Summary: There is a lot of behind-the-scenes action that happens as colleges choose who they are going to accept each year. One of those hidden factors could be your family’s finances. This article explains the difference between need-blind and need-sensitive admissions and what you need to know about it.
You’ve likely been told over and over again how important your grades, test scores, volunteer activities, and essay answers are to your college admission chances. But, did you know that your family’s finances might play a role as well? So, how does that affect your admission chances and what do you need to know?
What Does "Need-Blind" Mean?
First of all, let’s just acknowledge that you can’t change your family’s financial status. So, no worrying about that. What you want to focus on is what the admissions office might be looking at.
A college is need-blind if it does not consider a family’s finances when deciding to admit a student. (They won’t be looking at your FAFSA or ask you for any financial information when they make their decision.) Otherwise, the college is need-sensitive or need-aware — meaning they take your financial status into account when they decide whether or not to admit you.
Benefits of Attending a Need-Blind School
Here’s the potential good news about need-blind schools: Need-blind schools often provide significant financial aid to students with “demonstrated financial need,” as determined by the FAFSA and other financial aid applications. (Some of them even meet 100% of “demonstrated financial need,” which can be a significant bonus if finances are a big part of your college enrollment decision.)
Just remember this: even if a school meets 100% of your “demonstrated financial need,” this doesn’t mean you get to attend for free. It just means that the school has put together a financial aid package that covers 100% of your need. This package could include gift aid (like grants and scholarships), as well as work-study and student loans that you will have to pay back.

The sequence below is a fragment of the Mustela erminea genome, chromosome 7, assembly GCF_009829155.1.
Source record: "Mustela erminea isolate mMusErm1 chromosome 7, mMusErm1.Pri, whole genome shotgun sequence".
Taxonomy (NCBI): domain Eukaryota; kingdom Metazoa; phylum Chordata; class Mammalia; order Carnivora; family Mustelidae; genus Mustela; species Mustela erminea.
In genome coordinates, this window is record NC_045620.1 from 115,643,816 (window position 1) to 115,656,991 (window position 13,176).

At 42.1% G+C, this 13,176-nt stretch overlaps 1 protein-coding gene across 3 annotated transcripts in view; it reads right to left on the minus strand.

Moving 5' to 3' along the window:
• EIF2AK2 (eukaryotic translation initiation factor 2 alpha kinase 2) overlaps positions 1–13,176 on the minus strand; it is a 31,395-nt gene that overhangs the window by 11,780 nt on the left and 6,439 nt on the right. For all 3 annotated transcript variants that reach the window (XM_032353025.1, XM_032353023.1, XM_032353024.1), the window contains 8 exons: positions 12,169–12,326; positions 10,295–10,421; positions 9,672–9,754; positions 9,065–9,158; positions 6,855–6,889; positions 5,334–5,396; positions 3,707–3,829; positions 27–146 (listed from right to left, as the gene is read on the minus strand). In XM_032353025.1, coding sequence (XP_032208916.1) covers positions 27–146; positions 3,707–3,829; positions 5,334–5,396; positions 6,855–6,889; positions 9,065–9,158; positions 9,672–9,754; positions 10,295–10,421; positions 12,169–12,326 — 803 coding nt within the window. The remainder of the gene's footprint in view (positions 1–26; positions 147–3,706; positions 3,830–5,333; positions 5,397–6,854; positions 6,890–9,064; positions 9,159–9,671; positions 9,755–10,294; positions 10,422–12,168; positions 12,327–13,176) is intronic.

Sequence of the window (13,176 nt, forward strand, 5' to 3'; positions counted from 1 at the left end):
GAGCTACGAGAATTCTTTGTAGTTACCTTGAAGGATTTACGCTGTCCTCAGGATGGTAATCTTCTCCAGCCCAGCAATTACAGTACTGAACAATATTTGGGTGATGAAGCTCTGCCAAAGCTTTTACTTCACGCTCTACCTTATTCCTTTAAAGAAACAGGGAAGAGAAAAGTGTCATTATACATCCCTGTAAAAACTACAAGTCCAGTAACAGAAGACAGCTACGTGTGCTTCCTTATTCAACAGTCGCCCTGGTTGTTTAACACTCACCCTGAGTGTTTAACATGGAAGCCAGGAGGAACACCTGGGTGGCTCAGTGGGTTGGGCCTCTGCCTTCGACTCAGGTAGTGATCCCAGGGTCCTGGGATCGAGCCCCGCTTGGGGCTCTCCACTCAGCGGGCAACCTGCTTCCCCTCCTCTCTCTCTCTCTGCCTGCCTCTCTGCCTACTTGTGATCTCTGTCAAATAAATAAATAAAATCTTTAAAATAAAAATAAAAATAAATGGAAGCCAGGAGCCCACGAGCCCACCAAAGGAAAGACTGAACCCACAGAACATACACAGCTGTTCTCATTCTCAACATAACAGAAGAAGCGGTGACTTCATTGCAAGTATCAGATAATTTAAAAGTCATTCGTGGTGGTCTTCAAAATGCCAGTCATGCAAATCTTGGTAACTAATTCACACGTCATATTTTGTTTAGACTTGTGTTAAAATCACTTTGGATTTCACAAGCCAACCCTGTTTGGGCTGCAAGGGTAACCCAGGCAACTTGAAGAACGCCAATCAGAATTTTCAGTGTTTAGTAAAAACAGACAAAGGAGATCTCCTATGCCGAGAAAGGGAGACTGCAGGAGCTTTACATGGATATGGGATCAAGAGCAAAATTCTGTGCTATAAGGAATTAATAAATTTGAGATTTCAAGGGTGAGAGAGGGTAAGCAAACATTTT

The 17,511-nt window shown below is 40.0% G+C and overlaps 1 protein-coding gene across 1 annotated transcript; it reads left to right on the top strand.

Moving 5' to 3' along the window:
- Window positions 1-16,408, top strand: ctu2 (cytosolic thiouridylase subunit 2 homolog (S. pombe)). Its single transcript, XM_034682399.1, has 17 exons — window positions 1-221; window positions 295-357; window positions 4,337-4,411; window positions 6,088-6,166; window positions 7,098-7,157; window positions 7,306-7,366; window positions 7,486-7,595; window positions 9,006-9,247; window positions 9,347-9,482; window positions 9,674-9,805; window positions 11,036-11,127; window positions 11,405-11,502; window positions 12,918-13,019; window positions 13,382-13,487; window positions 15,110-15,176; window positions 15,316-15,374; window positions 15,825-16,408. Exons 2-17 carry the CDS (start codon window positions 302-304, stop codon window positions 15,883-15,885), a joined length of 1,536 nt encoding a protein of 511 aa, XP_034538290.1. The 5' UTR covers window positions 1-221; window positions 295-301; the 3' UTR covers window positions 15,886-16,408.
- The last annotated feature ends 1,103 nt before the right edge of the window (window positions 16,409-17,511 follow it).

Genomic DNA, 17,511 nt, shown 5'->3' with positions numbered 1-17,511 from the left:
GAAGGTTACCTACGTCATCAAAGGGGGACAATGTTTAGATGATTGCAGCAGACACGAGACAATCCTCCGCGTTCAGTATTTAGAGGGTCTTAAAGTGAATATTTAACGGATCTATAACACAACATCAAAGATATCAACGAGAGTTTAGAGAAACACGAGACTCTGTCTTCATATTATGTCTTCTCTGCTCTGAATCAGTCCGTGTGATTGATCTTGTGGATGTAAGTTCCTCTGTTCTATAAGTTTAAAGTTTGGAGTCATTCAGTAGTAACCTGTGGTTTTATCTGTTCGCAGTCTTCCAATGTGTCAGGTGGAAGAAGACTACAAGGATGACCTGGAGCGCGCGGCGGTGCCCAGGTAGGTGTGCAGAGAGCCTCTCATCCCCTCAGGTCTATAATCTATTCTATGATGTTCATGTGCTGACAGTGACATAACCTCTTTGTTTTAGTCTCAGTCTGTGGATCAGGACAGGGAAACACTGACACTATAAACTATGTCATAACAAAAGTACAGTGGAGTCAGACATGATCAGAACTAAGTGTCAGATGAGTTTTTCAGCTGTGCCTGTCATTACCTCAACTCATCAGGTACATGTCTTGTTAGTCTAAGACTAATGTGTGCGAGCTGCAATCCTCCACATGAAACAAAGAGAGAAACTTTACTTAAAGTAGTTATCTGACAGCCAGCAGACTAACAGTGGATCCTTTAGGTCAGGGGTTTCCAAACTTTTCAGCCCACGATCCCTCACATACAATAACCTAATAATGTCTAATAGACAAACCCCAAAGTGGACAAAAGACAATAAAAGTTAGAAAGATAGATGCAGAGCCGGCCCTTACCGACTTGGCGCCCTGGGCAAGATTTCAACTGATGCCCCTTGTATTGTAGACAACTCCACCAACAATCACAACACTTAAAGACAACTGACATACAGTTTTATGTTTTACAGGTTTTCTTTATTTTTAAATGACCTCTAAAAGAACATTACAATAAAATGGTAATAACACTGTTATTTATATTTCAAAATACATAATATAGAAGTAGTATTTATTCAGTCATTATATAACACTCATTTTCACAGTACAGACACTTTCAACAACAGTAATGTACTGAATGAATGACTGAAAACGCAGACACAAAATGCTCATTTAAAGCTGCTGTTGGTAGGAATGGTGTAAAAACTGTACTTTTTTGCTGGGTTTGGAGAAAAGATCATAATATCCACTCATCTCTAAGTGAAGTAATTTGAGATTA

There are about 100 colleges that claim to have a need-blind admissions policy. About a third offer need-blind admissions to international students and four-fifths to transfer students.
Check your financial aid award carefully if you’re accepted. About a third of these schools will leave students with unmet need: You might get admitted, but you won’t have the financial aid you need to enroll. (This is called an “admit-deny” situation.)
Even if a college is need-blind, that policy can change to need-sensitive when it comes to the wait list. This means that most schools will consider financial status when deciding to admit students on the wait list. Only five colleges say that they are need-blind for wait-listed students: Amherst, Babson, Bard, Baylor, and Wellesley.)
The potential good news about need-sensitive schools: They might be actively seeking a broad demographic mix of students. They sometimes have specific programs to help low-income students get into school, pay for school, and be successful while in school.
This can also be good news if you are an “average” student who comes from a high-income family. The school might just give you the admission and, sometimes, a merit award eligibility edge knowing you’ll be paying more tuition dollars (and probably alumni donation dollars as well).
List of Need-Blind Colleges and Universities
Curious about need-blind schools? This list of need-blind colleges and universities was compiled as of Fall 2015 through a review of college financial aid office websites and follow-up telephone calls. When the college’s policy was unable to be determined, it is marked with a “?” You should contact the colleges you are considering for the most current policy.
- Almost all families underestimate their eligibility for need-based aid. So, unless your family can flat-out write a check for your tuition (and all the other college expenses!), you should apply for admission and financial aid.
- Find out if the schools you are applying to have need-blind or other need-based admissions policies. Keep these policies in mind as you get those acceptance letters.
- Before you accept admission to a school, make sure it is a good financial fit, not just a good academic fit.